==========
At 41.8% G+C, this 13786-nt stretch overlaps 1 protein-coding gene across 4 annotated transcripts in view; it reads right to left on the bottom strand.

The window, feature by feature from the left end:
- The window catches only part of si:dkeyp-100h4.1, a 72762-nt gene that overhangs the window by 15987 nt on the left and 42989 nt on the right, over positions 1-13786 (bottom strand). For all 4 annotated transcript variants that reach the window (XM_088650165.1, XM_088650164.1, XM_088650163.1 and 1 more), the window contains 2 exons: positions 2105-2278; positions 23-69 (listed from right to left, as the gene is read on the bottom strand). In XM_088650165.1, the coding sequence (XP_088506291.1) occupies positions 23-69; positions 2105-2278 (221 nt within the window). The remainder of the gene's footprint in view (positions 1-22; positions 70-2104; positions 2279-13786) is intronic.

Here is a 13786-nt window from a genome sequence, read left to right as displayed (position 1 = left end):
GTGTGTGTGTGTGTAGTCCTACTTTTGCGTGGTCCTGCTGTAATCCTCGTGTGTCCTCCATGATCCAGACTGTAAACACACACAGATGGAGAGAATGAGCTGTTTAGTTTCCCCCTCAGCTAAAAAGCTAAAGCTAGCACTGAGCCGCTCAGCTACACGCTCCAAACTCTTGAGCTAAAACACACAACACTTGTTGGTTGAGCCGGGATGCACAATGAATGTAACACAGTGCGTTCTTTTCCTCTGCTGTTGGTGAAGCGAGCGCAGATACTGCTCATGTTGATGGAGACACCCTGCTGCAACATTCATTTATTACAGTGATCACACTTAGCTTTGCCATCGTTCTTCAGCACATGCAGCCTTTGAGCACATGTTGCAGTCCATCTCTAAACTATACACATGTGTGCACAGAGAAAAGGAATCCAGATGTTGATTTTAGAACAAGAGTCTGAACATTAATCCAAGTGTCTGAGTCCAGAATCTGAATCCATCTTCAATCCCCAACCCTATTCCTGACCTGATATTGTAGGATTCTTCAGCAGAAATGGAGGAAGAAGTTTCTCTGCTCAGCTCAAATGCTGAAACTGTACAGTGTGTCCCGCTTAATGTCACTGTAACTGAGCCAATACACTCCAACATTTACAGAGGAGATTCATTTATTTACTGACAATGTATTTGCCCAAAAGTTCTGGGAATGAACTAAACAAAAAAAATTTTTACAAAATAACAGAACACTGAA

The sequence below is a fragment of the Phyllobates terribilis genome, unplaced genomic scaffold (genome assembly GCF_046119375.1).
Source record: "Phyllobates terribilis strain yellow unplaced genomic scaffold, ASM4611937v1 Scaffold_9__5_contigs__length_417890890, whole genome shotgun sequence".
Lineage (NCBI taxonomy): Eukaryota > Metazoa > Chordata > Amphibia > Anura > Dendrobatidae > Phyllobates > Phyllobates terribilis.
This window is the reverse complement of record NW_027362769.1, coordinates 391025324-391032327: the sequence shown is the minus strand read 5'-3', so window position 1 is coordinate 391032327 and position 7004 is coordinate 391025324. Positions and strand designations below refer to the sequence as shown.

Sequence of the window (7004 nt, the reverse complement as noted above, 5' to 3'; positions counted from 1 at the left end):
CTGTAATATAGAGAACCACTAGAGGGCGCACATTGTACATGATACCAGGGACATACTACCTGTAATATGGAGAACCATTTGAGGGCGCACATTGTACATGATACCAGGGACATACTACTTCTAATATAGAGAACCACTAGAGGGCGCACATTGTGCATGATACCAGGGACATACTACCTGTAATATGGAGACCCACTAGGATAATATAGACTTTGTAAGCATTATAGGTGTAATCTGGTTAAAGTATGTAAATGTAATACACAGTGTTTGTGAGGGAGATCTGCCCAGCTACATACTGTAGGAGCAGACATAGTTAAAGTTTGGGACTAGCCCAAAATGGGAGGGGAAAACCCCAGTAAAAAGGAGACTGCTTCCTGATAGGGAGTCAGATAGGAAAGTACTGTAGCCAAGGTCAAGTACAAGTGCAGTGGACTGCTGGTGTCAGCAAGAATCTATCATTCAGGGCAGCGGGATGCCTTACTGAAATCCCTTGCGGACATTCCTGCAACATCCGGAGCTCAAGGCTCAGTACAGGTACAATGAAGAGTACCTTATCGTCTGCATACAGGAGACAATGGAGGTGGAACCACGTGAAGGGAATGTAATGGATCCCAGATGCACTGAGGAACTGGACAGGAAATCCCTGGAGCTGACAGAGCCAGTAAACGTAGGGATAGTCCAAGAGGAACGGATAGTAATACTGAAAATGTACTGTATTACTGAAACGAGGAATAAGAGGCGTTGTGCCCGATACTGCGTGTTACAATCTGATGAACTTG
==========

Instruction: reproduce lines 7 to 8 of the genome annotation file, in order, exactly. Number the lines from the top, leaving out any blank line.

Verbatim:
Source record: "Phyllobates terribilis strain yellow unplaced genomic scaffold, ASM4611937v1 Scaffold_9__5_contigs__length_417890890, whole genome shotgun sequence".
Lineage (NCBI taxonomy): Eukaryota > Metazoa > Chordata > Amphibia > Anura > Dendrobatidae > Phyllobates > Phyllobates terribilis.